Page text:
Intentional breathing can be used during meditation or as a tool on its own to bring the body into a more relaxed state during a period of crisis, anxiety, or fear. When we slow down our breath (like you did at the beginning of this post), our body is activating the parasympathetic nervous system, which is responsible for our “rest and digest” response. It decreases our heartrate, increases digestion, and lowers our blood pressure.


During an episode of high anxiety, fear, or worry, what typically happens is our heartrate increases, our breathing becomes quick and shallow, and our body gets ready for a survival response. You’ve probably heard of the phrase “fight, flight, or freeze”. When our body experiences these sensations, our sympathetic nervous system is activated, which pumps our body with epinephrine (i.e., adrenaline). It’s preparing our body for survival because it thinks we’re in some type of danger. This is our body’s way of keeping us alive.


However, when fear and danger have been stored in our bodies because of past traumatic or distressing experiences, our bodies activate our sympathetic nervous system when those emotions are triggered at a later time. This elicits an anxiety and danger-perceiving response to something that we identify as life threatening. Our bodies go into fight, flight, or freeze in order to keep us safe. When this is the case, our anxiety response can be regulated by activating our parasympathetic nervous system and intentionally slowing down our breathing.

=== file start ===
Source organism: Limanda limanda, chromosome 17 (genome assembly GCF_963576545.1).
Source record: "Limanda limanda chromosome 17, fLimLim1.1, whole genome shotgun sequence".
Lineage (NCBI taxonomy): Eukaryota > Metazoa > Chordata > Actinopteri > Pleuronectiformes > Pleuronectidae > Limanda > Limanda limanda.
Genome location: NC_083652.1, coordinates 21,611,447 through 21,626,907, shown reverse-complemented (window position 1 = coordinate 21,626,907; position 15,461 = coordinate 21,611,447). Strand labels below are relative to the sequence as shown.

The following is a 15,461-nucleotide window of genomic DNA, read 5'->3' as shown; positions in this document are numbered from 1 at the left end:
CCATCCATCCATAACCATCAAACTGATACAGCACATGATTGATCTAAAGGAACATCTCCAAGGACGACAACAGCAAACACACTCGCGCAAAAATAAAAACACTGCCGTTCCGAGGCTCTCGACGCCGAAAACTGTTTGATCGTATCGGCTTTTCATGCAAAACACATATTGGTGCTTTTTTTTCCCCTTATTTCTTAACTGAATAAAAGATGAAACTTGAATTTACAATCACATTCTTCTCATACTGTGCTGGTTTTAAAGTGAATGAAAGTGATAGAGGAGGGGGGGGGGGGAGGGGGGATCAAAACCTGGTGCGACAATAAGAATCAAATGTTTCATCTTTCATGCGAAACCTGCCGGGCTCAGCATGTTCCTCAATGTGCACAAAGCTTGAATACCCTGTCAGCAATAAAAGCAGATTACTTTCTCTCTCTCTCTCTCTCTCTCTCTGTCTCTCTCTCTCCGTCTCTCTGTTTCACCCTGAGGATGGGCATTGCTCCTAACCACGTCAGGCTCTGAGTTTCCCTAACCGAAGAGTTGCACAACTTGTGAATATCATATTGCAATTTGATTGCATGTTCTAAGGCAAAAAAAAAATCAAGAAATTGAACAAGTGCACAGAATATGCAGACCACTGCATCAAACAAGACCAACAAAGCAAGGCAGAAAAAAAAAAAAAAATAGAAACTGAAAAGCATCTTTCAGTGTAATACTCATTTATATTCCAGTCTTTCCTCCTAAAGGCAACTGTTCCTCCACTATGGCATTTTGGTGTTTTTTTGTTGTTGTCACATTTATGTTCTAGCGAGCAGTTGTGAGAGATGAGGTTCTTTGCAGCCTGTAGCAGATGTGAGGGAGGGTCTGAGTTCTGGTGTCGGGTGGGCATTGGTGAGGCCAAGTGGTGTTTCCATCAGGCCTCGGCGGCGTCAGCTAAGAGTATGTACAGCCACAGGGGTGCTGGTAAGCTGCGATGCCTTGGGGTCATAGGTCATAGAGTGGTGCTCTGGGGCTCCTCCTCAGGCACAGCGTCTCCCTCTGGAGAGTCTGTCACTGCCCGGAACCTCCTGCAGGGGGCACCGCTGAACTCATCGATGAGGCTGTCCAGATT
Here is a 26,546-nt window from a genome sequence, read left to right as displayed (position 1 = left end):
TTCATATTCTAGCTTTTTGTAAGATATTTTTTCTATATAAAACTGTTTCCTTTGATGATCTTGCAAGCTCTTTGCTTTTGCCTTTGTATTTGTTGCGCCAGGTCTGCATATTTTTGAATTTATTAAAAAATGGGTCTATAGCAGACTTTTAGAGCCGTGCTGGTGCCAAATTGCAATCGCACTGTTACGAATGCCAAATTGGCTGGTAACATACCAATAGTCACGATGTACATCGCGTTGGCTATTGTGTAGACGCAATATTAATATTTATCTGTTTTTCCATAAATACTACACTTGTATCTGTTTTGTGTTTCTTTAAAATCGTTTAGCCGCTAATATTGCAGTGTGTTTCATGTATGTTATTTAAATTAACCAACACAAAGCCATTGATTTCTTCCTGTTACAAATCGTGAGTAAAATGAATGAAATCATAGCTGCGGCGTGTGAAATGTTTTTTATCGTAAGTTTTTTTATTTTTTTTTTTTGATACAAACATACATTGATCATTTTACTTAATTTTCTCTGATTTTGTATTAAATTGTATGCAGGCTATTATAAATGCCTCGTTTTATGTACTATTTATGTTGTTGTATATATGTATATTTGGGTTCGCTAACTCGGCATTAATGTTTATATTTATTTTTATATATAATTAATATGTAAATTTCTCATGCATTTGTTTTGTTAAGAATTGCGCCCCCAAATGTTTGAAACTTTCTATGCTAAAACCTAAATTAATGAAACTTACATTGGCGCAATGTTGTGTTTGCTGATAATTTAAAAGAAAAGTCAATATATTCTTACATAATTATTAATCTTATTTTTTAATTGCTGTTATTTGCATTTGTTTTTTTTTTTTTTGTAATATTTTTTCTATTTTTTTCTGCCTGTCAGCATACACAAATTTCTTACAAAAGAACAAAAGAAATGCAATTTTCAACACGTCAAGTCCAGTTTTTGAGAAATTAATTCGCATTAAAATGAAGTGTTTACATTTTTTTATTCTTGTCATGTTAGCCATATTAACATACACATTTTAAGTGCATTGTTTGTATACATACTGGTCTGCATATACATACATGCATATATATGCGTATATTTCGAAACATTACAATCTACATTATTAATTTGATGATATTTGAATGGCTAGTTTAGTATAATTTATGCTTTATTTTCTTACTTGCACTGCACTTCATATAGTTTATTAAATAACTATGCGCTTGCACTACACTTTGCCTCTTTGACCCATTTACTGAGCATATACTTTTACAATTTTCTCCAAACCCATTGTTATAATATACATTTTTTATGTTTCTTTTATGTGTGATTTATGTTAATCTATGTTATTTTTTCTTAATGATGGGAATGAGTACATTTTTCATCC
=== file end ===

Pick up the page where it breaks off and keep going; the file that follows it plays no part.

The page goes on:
These tools and techniques can be used regularly, or whenever they are needed. People may be averse to trying them because they may have the assumption that it’ll take too much time, or they “won’t do it right”. Know that any bit of meditation and intentional breathing that you incorporate into your life will have benefits. They are a skill – something that takes time and practice.


These practices are also something you can work on and discuss more deeply with a professional therapist. Check out our website (link in bio) to book a free consultation with one of our therapist’s if you’d like to know more!


And once again, because we all need a pause in our days:


Soften your jaw.

.

Relax your eyes.

.

Drop your shoulders.

.

Start to slow your breath.

.

Breathe in for 1…2…3… and hold for 1...2… and breathe out for 1…2…3… and hold for 1…2…. Repeat this this as many times as you need.



References:


Behan, C. (2020). The benefits of meditation and mindfulness practices during times of

crisis such as COVID-19. Irish Journal of Psychological Medicine, 37(4), 256-258. Doi:10.1017/ipm.2020.38:


Afonso, RF, Kraft, I, Aratanha, MA, Kozasa, EH (2020). Neural correlates of meditation: a

review of structural and functional MRI studies. Frontiers in Bioscience (Scholars Edition) 12, 92–115.



Do you have any feedback/questions on this article? Feel free to leave a comment and let me know. I'd love to continue learning with you :)